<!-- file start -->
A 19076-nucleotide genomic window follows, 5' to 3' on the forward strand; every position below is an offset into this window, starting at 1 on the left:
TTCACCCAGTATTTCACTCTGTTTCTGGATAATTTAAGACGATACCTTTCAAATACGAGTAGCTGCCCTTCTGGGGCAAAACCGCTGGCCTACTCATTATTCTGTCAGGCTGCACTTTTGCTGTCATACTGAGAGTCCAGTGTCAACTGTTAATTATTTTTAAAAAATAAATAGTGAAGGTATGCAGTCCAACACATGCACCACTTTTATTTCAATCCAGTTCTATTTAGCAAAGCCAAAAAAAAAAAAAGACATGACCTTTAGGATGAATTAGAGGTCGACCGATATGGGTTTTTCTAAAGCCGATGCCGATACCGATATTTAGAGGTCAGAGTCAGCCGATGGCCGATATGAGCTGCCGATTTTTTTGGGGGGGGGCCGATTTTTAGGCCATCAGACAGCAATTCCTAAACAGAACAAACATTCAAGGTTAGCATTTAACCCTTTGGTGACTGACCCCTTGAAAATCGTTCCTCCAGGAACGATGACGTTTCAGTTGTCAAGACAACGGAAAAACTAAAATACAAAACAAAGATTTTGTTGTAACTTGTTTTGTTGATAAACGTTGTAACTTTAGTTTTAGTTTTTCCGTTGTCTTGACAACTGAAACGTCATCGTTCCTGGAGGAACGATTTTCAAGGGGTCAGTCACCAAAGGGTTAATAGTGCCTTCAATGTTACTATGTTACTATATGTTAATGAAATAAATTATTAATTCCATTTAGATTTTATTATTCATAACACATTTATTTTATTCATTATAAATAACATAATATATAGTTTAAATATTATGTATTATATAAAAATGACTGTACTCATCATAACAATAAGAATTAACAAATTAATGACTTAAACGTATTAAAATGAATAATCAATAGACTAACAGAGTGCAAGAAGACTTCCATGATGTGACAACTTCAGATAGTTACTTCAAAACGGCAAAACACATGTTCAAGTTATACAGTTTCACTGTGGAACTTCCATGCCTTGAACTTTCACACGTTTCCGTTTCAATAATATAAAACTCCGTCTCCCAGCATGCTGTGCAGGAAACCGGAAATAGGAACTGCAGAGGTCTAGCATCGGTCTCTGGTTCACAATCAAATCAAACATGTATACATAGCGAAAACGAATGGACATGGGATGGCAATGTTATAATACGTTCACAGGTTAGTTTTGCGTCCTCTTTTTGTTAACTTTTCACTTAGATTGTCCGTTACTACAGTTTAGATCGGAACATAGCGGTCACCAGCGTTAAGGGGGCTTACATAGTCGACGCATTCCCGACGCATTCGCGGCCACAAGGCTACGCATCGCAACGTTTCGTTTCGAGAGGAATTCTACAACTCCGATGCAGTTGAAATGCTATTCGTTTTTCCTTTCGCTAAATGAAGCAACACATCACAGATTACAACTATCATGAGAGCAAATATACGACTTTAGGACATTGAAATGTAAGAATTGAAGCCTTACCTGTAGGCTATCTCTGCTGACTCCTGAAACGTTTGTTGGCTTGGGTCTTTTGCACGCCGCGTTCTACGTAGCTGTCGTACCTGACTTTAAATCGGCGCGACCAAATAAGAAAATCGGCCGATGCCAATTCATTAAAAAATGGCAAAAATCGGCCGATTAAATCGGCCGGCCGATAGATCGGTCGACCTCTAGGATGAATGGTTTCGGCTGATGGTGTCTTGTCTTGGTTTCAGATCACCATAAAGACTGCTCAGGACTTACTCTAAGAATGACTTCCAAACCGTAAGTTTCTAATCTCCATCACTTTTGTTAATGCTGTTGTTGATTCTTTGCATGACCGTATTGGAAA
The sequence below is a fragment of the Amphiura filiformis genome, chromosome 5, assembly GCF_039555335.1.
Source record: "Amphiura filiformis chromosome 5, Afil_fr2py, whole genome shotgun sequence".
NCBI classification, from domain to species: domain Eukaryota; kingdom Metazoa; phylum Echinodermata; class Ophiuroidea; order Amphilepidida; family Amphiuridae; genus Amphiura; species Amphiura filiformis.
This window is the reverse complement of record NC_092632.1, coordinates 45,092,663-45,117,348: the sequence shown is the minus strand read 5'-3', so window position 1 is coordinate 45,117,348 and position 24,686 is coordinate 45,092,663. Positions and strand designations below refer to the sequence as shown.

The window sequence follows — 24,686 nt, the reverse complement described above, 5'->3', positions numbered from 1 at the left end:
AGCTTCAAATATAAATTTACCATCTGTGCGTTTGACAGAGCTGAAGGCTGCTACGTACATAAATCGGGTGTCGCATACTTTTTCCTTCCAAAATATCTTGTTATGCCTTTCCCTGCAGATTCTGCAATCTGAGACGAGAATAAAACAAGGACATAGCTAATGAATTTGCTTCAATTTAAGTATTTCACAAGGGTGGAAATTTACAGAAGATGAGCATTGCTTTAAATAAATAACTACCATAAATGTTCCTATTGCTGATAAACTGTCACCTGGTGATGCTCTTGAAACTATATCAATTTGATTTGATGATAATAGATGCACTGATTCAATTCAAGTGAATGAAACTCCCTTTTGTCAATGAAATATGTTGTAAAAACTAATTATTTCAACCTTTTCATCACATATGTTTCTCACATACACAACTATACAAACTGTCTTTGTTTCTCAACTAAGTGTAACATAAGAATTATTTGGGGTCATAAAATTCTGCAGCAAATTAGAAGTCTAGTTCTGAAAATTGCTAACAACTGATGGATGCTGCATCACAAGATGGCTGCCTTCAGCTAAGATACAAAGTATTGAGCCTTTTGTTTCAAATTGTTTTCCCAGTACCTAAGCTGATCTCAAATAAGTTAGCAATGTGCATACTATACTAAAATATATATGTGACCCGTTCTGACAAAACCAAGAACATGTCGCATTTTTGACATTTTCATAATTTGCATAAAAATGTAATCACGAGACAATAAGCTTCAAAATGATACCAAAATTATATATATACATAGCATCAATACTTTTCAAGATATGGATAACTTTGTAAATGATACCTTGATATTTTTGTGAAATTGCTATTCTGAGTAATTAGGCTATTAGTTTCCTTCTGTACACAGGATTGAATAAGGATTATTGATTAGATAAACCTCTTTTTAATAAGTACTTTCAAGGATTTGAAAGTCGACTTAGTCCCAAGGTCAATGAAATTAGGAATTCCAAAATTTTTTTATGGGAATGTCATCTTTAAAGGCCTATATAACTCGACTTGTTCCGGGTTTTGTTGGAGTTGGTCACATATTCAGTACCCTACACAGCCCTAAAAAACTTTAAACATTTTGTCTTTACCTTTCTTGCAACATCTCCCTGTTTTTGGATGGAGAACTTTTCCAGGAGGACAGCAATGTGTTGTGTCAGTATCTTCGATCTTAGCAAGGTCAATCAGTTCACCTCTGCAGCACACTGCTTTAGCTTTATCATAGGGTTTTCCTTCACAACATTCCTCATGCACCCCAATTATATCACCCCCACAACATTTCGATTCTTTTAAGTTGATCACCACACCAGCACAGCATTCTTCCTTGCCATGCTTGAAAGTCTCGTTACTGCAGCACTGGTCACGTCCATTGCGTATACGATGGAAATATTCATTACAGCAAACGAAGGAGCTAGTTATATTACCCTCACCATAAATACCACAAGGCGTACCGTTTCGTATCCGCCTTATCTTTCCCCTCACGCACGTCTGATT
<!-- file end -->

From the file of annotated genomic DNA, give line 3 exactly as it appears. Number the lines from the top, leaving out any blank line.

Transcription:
The sequence below is a fragment of the Amphiura filiformis genome, chromosome 5, assembly GCF_039555335.1.